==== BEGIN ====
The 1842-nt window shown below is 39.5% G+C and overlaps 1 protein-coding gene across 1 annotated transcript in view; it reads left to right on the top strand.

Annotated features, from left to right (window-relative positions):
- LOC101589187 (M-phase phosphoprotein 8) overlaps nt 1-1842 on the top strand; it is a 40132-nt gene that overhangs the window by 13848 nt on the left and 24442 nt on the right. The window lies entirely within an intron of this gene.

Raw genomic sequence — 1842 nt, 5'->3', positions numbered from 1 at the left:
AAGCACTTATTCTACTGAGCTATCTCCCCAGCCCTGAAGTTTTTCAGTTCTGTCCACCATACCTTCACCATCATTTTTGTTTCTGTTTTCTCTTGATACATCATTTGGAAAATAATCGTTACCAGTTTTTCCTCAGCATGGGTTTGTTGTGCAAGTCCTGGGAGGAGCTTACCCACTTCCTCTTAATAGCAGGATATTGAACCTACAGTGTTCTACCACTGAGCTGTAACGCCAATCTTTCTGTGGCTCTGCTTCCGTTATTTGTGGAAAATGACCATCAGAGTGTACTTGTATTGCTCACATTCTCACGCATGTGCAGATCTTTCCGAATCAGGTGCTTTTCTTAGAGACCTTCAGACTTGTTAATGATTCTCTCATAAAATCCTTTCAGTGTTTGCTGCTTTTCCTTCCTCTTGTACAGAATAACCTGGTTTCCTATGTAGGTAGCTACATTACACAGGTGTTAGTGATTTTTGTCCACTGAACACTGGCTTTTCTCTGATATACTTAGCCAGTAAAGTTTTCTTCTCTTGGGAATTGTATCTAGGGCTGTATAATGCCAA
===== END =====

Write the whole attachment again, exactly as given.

The 1842-nt window shown below is 39.5% G+C and overlaps 1 protein-coding gene across 1 annotated transcript in view; it reads left to right on the top strand.

Annotated features, from left to right (window-relative positions):
- LOC101589187 (M-phase phosphoprotein 8) overlaps nt 1-1842 on the top strand; it is a 40132-nt gene that overhangs the window by 13848 nt on the left and 24442 nt on the right. The window lies entirely within an intron of this gene.

Raw genomic sequence — 1842 nt, 5'->3', positions numbered from 1 at the left:
AAGCACTTATTCTACTGAGCTATCTCCCCAGCCCTGAAGTTTTTCAGTTCTGTCCACCATACCTTCACCATCATTTTTGTTTCTGTTTTCTCTTGATACATCATTTGGAAAATAATCGTTACCAGTTTTTCCTCAGCATGGGTTTGTTGTGCAAGTCCTGGGAGGAGCTTACCCACTTCCTCTTAATAGCAGGATATTGAACCTACAGTGTTCTACCACTGAGCTGTAACGCCAATCTTTCTGTGGCTCTGCTTCCGTTATTTGTGGAAAATGACCATCAGAGTGTACTTGTATTGCTCACATTCTCACGCATGTGCAGATCTTTCCGAATCAGGTGCTTTTCTTAGAGACCTTCAGACTTGTTAATGATTCTCTCATAAAATCCTTTCAGTGTTTGCTGCTTTTCCTTCCTCTTGTACAGAATAACCTGGTTTCCTATGTAGGTAGCTACATTACACAGGTGTTAGTGATTTTTGTCCACTGAACACTGGCTTTTCTCTGATATACTTAGCCAGTAAAGTTTTCTTCTCTTGGGAATTGTATCTAGGGCTGTATAATGCCAA